Saturday

5 Signs You Have a Foe at The Workplace

You may be so engrossed in your tasks at work that you haven't given any thought that you have an enemy at work.  You may have excused blantant wrongdoing as a mere accident or coincidence.  But a foe knows how to cleverly disguise misdeeds so as to appear as if he or she is "okay" with you when in all actuality this person is jealous.  Some of the things that one who doesn't like his co-worker will do include:

1.  Often looks over your shoulder and makes remarks that sound less like compliments and more like criticisms.

2.  Shares whatever you do, big or small, good or bad, with someone else and includes his or her personal commentary.

3.  Makes a point to inconvenience you when he or she knows that you are doing something else in the hopes that you will fail at getting your job done.

4.  Finds the time to talk to you even when you don't talk much to him or her.

5.  May report to a different boss, but appears very interested in you and what you are doing despite your job having little to do with him or her.

When these things occur, be sure that you note dates and times and what you noticed.  Discuss any problems the person has with you with a witness present.

Nicholl McGuire

Sunday

What You Say at Work Supposedly in Private will Hurt You One Day

Sooner or later an old conversation will show up on the lips of a disgruntled employee.  How many times does one have to be warned that employees aren't friends of anyone--they are workers?  Well, tell that to the people who have numerous BFF (best friends forever) at workplaces.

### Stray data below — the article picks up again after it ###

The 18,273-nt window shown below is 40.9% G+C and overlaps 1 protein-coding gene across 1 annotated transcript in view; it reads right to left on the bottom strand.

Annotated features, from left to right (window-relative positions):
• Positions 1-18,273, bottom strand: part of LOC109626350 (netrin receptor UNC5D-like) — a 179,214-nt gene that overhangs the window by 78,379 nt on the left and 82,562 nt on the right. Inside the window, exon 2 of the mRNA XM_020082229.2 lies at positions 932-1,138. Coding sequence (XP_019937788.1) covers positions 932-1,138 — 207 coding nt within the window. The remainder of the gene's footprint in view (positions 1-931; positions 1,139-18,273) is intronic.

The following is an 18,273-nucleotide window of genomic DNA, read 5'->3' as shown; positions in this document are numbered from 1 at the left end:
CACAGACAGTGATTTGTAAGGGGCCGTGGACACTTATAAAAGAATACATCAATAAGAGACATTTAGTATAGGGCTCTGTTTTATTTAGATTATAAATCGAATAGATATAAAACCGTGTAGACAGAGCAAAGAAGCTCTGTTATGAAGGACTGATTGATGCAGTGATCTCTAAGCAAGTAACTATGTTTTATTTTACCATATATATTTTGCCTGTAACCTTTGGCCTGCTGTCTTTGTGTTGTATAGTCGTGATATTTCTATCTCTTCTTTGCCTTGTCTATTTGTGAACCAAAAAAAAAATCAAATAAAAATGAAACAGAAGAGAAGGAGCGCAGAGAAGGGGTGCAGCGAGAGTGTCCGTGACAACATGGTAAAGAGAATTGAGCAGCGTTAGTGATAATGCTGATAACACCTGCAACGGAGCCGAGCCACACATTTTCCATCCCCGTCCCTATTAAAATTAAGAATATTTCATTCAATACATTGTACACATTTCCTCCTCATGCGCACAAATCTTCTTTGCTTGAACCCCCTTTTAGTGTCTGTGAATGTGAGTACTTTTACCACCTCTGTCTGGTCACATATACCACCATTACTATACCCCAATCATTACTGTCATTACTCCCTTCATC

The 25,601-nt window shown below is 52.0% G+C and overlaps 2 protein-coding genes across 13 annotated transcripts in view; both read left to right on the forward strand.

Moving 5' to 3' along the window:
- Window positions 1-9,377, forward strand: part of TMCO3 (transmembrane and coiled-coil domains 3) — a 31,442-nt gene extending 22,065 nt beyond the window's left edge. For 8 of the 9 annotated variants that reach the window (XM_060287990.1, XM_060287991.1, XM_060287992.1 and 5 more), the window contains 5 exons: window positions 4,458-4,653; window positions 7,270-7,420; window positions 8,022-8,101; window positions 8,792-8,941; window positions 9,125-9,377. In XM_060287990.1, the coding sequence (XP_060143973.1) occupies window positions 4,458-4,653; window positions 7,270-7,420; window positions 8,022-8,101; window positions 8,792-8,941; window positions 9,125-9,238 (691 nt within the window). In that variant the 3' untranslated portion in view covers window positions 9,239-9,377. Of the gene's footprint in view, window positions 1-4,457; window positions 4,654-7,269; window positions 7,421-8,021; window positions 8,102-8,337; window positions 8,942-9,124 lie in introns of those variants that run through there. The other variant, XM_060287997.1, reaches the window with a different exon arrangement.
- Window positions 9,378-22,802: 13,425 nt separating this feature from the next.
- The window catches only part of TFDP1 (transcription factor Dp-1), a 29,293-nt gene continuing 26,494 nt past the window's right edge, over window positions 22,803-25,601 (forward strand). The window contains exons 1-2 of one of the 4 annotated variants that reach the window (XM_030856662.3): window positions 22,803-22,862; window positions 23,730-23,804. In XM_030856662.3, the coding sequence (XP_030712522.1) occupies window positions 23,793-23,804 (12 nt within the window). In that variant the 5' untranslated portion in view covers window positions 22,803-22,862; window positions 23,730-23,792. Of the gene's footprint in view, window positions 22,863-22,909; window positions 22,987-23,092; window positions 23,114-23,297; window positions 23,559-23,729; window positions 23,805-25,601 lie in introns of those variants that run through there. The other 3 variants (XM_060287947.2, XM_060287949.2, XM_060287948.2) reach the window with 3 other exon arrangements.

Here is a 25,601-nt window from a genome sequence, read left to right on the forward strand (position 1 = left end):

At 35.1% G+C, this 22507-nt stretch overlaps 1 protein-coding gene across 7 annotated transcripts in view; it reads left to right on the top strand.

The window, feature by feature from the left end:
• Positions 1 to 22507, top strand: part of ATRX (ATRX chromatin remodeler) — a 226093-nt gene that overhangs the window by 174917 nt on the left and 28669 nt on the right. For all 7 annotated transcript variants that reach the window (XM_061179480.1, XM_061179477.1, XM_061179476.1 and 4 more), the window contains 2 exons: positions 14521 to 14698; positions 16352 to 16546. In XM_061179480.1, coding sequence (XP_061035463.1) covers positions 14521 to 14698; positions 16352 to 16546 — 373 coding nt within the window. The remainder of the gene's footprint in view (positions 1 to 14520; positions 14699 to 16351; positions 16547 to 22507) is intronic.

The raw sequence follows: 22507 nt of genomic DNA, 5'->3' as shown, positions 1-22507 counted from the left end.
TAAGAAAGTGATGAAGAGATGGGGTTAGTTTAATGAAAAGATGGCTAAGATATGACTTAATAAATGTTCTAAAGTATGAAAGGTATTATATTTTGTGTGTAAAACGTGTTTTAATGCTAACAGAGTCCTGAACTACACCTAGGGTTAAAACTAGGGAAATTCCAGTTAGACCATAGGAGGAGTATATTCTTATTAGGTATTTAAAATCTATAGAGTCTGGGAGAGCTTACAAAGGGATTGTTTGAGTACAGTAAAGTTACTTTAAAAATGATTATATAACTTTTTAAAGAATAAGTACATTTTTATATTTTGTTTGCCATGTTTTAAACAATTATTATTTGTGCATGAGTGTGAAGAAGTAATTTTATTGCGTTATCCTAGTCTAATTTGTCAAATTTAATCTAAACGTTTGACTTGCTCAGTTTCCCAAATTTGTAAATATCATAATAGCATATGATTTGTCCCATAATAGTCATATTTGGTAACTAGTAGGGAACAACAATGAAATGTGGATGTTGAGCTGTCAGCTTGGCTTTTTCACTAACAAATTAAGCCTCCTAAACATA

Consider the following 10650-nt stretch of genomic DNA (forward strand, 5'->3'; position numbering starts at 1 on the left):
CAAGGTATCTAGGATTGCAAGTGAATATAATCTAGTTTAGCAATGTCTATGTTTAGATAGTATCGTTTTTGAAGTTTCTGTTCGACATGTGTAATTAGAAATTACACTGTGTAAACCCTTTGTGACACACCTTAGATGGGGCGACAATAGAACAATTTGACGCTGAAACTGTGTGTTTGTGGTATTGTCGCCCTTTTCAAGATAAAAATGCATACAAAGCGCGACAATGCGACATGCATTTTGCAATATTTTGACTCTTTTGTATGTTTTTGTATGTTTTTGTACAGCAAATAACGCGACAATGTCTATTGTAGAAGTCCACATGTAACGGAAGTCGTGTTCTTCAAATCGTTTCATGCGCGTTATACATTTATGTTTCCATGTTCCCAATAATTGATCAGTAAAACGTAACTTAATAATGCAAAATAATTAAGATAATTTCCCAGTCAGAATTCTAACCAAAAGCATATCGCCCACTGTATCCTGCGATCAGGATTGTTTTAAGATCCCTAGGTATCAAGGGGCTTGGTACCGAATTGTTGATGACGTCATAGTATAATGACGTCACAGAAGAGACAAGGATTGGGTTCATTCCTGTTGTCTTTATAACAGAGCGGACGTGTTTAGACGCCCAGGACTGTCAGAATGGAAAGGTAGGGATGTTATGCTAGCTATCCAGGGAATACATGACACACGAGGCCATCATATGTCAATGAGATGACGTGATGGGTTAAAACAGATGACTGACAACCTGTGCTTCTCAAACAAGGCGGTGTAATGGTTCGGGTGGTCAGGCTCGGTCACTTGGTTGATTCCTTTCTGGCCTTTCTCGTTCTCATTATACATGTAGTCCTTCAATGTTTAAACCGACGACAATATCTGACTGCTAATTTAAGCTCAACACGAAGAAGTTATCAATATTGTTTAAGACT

It's nice to have friends.  They are there when things go wrong, motivate you to do better, and warn you when you are headed for trouble.  But an angry, unforgiving type of so-called friend, well that person could care less about the friendship when jobs are on the line, when promotions are up for grabs, and when this manipulative person has a liking for a certain boss or supervisor that might be paying a little too much attention to you.

What was told privately comes back to haunt many workers across our land.  Whether what you said was shared in-person, via text or email, any person who has just a little bit of jealousy, insecurity or anxiety about one's position or workplace and considers you a threat will say something.

Words can get one black-balled at work, although unfair, it happens.  Check local labor laws.  Find out what you can about accessing your file to see what others may have said about you.  If what has been mentioned, is happening to you, then do what you must.  If an apology is necessary, make a verbal and written statement to those you have offended.  Find ways to resolve issues.  Maybe you might have to take on an additional project, stay later, or do something else to gain your good reputation back with others.  Seek employment if it gets too hot to stay in the kitchen!

Nicholl McGuire

Thursday

How to Survive a Bad Review


Sometimes when one is being reprimanded for poor job performance, he or she wants to defend his or her actions.  The best thing to do is listen, take notes, and promise that the problem will be solved.
Learn more about surviving a bad review here.

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